Put hospital ahead of jail
Understandably, voters in the RDOS are questioning the absence of government funding for the Penticton Regional Hospital expansion. However, the RDOS has already received its major capital project from the B.C. Liberals: B.C.’s biggest remand centre/jail.
Over the objections of many residents, RDOS chair Dan Ashton rallied the region’s elected officials and delivered the promise of a $278-million maximum security prison. They supported the project despite minimal public consultation by Corrections B.C., and in the absence of economic and social impact assessments by the B.C. Liberal government. Astonishingly, Oliver MLA John Slater was even “ecstatic” at the “gift” of B.C.’s biggest prison. But I digress.
These politicians ignored potential negative impacts. “Our” prison, given standard double bunking practices, is now scheduled to have 378 cells (756 inmates). That number is higher than any other B.C. jail, and represents far more than the RDOS’s fair share of B.C.’s criminals.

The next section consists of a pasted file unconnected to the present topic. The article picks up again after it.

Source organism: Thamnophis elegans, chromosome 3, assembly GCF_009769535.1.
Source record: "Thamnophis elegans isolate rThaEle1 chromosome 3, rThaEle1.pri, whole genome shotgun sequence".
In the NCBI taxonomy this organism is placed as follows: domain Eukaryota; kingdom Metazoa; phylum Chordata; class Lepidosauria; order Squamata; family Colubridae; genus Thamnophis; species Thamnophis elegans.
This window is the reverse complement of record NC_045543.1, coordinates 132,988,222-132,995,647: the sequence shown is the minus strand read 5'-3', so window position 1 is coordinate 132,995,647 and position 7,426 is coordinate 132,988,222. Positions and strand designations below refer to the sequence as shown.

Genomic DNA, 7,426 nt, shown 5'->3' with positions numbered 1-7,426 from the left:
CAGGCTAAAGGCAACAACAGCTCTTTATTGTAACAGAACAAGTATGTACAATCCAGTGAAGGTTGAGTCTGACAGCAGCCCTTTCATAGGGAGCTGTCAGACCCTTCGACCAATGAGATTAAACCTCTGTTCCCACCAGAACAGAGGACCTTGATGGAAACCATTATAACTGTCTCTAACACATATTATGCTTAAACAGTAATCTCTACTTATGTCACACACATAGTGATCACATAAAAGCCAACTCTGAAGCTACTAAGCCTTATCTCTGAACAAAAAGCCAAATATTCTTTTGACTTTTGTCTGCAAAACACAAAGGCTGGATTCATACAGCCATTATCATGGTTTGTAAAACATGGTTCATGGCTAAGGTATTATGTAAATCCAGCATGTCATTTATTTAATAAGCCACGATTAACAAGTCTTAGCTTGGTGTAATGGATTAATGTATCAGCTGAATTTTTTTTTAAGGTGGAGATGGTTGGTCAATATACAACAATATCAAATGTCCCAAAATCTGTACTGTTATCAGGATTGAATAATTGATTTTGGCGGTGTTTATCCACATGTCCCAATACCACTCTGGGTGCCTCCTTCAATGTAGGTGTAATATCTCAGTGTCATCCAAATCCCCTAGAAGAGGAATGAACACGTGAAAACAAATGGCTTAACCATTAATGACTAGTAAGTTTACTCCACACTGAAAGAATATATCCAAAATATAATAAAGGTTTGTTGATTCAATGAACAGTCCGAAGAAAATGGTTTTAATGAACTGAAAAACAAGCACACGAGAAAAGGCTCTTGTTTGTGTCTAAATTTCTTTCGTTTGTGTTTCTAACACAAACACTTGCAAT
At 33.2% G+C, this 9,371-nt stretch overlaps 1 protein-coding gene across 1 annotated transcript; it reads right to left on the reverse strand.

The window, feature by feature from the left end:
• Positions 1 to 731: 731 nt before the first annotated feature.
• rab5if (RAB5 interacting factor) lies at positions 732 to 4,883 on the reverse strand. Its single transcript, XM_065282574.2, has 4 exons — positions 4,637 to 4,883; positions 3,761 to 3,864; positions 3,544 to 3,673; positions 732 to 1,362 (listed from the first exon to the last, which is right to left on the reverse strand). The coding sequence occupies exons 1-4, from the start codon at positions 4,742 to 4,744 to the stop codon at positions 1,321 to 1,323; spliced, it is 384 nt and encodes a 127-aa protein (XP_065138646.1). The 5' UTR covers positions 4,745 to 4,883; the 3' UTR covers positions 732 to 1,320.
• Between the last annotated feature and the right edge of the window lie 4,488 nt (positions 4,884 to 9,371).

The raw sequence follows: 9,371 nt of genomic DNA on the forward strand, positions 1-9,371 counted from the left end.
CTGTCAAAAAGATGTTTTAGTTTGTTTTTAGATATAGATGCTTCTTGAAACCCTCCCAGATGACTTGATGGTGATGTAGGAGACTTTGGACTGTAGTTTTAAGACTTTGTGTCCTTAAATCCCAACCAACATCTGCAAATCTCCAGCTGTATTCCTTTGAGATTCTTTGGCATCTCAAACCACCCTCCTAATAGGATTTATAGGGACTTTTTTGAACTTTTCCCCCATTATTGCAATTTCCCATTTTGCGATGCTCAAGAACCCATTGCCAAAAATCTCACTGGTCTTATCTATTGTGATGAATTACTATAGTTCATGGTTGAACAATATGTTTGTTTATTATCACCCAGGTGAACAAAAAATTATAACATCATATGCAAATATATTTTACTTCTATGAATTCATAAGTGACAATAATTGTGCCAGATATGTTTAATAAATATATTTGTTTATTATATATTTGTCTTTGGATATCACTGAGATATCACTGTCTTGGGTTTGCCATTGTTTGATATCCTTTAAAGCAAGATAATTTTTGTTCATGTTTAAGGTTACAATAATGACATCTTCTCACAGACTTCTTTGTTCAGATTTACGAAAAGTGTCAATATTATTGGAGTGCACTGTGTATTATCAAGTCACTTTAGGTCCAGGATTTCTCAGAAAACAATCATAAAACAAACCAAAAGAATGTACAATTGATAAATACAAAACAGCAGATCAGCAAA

As one impact example, did they consider that large numbers of inmates suffer with addictions and mental illness, and that these temporary members of our community might have proportionally higher medical needs than the general population? As seen in larger cities, Penticton will soon have Corrections B.C. vans parked outside our regional hospital when inmates require care beyond that which can be delivered in the prison infirmary or Oliver’s small facility.
The need for emergency room visits, major surgery, cancer treatments, etc. isn’t limited to the non-inmate population. Certainly inmates must have their health care needs compassionately addressed, but even with a hospital expansion, how would these extra cases affect RDOS ambulance service, Penticton Regional Hospital’s emergency triage, and local patient wait times? What’s the plan for this?
The contract to build the jail has not yet been signed. The B.C. Liberals should take their “gift” of a prison to the Treasury Board “returns desk”, and trade it for a hospital expansion. This government closed jails in nine B.C. communities since 2001. Now they intend to fix that flawed decision by imposing a mega-prison near Oliver. This was more important to them than the solid work completed within the RDOS that substantiates genuine need for a hospital expansion.
Funds are limited; another major “gift” to the RDOS is unlikely when other B.C. regions have received little. There is still time for the B.C. Liberals to act on fact-based regional priorities, instead of burdening us with those created by their own mistakes.